Increased employment discrimination after the 2016 United States presidential election.

A new paper published in the Journal of Population Economics finds that employment discrimination in the US increased after the 2016 Presidential elections, but predominantly occurred in occupations involving interaction with customers.

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The effect of the 2016 United States presidential election on employment discrimination
by GLO Fellows Marina Mileo Gorzig & Deborah Rho
Published ONLINE FIRST 2021: Journal of Population Economics FREE READ LINK.

Author Abstract: We examine whether employment discrimination increased after the 2016 presidential election in the United States. We submitted fictitious applications to publicly advertised positions using resumes that are manipulated on perceived race and ethnicity (Somali American, African American, and white American). Prior to the 2016 election, employers contacted Somali American applicants slightly less than white applicants but more than African American applicants. After the election, the difference between white and Somali American applicants increased by 8 percentage points. The increased discrimination predominantly occurred in occupations involving interaction with customers. We continued data collection from July 2017 to March 2018 to test for seasonality in discrimination; there was no substantial increase in discrimination after the 2017 local election.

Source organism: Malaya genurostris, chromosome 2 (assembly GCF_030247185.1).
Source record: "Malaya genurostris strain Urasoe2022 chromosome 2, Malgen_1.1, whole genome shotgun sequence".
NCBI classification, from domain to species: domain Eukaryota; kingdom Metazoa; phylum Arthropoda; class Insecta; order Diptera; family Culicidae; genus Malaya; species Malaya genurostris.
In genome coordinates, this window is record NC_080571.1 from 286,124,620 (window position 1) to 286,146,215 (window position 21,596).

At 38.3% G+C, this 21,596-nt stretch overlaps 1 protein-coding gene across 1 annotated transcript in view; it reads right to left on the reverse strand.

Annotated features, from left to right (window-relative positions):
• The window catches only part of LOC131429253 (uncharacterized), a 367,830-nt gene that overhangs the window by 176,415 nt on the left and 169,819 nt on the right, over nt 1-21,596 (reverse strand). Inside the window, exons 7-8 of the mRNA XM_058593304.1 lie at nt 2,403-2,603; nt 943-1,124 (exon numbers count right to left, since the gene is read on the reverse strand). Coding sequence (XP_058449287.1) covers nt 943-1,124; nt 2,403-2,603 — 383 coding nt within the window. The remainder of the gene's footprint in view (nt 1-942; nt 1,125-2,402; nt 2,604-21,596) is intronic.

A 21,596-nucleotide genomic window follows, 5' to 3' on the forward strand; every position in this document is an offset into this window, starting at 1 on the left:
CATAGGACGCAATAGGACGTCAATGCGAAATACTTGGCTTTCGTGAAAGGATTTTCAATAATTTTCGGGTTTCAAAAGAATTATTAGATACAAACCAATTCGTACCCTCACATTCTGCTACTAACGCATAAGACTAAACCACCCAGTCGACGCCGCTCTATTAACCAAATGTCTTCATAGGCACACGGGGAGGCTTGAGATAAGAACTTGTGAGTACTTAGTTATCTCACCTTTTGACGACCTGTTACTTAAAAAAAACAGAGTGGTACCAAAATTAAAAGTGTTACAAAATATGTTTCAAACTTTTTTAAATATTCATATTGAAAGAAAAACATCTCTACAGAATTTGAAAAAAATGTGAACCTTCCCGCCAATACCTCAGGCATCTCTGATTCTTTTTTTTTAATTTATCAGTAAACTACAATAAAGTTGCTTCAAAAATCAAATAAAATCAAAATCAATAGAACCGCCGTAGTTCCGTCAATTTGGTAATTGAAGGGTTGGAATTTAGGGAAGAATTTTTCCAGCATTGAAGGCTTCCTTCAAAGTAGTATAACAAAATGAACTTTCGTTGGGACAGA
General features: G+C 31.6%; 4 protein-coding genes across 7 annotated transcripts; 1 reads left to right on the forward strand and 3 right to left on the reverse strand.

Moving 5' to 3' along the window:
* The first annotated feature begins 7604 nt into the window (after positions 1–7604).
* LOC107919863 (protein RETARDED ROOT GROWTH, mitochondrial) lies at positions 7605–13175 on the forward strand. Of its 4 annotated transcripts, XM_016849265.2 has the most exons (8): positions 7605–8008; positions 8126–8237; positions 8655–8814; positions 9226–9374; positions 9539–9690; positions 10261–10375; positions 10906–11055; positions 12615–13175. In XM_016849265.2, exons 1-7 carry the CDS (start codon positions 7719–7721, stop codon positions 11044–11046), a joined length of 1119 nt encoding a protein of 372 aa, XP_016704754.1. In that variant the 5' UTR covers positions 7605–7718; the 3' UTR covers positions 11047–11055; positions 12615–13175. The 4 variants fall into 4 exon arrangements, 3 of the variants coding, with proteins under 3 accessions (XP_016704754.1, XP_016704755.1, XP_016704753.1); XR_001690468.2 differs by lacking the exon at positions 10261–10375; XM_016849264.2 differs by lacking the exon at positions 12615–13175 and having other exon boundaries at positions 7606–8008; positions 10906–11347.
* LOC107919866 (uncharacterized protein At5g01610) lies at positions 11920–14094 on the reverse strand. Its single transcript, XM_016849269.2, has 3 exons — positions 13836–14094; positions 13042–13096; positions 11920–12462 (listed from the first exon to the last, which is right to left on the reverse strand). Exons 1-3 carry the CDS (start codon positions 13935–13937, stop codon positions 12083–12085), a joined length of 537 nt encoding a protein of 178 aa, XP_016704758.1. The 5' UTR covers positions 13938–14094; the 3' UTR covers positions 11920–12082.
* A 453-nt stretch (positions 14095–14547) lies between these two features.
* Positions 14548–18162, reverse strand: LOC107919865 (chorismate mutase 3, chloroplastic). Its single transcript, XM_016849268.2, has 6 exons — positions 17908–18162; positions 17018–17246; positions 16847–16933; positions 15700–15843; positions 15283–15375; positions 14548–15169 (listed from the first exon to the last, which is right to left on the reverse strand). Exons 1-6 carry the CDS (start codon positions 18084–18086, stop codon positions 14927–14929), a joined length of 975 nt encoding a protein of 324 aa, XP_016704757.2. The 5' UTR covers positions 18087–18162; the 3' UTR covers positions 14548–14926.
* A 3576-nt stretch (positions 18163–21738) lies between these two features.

Number of submissions, 2010-2020
EiC Report 2020

Journal of Population Economics
Access to the recently published Volume 34, Issue 2, April 2021.
Workshop presentation of key articles with full video.

Measuring gender attitudes using list experiments
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